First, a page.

As seen from the post before enzymes are highly specific molecules, meaning that they do not bind to any kind of substrate molecule. From this two theories are born, each contrasting the other.
The Lock and Key Hypothesis
This theory was developed by Emil Ficher(1890), and he stated that due to the enzymes being highly specific the substrate must be an exact fit to the active site of the enzyme for the substrate to catalyze into products. In simple terms, it means that it must fit like a key inside a lock. Once combined, the resulting structure is referred to as a enzyme-substrate complex (ES). Therefore no other key can work in the lock if it does not compliment the exact shape of the active site. The products have a different form than the original substrate, therefore once formed they they leave the active site and the enzymes moves on to another substrate molecule and repeats.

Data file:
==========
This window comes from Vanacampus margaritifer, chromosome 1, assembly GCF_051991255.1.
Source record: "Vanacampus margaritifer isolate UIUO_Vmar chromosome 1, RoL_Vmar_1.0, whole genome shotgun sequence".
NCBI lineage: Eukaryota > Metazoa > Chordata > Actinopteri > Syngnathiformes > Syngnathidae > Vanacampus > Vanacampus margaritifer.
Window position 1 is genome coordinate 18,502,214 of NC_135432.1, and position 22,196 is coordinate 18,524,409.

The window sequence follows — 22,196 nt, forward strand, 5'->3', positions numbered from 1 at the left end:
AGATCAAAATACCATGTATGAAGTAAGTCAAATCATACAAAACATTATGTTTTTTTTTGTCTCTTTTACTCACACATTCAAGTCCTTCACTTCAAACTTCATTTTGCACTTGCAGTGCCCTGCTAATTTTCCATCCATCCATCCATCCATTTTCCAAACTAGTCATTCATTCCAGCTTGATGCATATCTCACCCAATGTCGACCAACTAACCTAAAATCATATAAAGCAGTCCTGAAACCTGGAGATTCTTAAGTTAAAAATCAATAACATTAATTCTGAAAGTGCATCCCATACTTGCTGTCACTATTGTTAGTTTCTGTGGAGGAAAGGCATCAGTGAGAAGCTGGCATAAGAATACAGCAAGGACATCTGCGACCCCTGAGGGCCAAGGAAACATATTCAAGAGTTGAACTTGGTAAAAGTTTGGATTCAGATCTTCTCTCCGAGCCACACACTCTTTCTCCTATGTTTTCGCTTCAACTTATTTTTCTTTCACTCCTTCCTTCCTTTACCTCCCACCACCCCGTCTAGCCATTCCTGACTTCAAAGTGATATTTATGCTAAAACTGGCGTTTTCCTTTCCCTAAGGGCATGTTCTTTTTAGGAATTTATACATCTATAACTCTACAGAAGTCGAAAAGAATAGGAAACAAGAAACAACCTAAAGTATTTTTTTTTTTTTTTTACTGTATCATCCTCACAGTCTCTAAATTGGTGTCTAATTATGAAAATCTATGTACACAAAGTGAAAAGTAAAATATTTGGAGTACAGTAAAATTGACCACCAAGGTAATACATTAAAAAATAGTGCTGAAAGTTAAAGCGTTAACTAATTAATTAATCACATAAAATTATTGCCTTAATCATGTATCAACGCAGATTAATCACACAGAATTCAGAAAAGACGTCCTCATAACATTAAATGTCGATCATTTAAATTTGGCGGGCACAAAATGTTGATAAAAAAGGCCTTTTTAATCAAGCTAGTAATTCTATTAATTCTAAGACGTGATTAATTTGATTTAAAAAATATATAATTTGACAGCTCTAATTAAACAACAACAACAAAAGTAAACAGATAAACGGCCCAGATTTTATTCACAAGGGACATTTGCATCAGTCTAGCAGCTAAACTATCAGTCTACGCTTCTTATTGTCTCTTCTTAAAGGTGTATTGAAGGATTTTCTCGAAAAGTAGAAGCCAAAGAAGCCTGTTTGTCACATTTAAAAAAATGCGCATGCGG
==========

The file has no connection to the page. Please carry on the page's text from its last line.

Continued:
Figure 1 shows the lock and key method for both breaking and reforming reactions.
Induced Fit Theory
In 1959, a scientist by the name of Daniel Koshland, proposed that enzymes change the conformation to suit that of the substrate. He proposed that some enzymes can in fact change their shapes to be able to turn more substrates into products. This change in enzyme conformation occurres when the substrate is bind onto the substrate, the enzymes active site slightly changes to accomodate the substrate. The resulting active site will be conformed to a precise shape for the reaction to take place.
Figure 2: showing a substrate joining and enzyme changes its shape to accommodate the substrate.
Information gathered from http://www.saburchill.com/IBbiology/chapters01/033.html accessed on April 6th, 2013.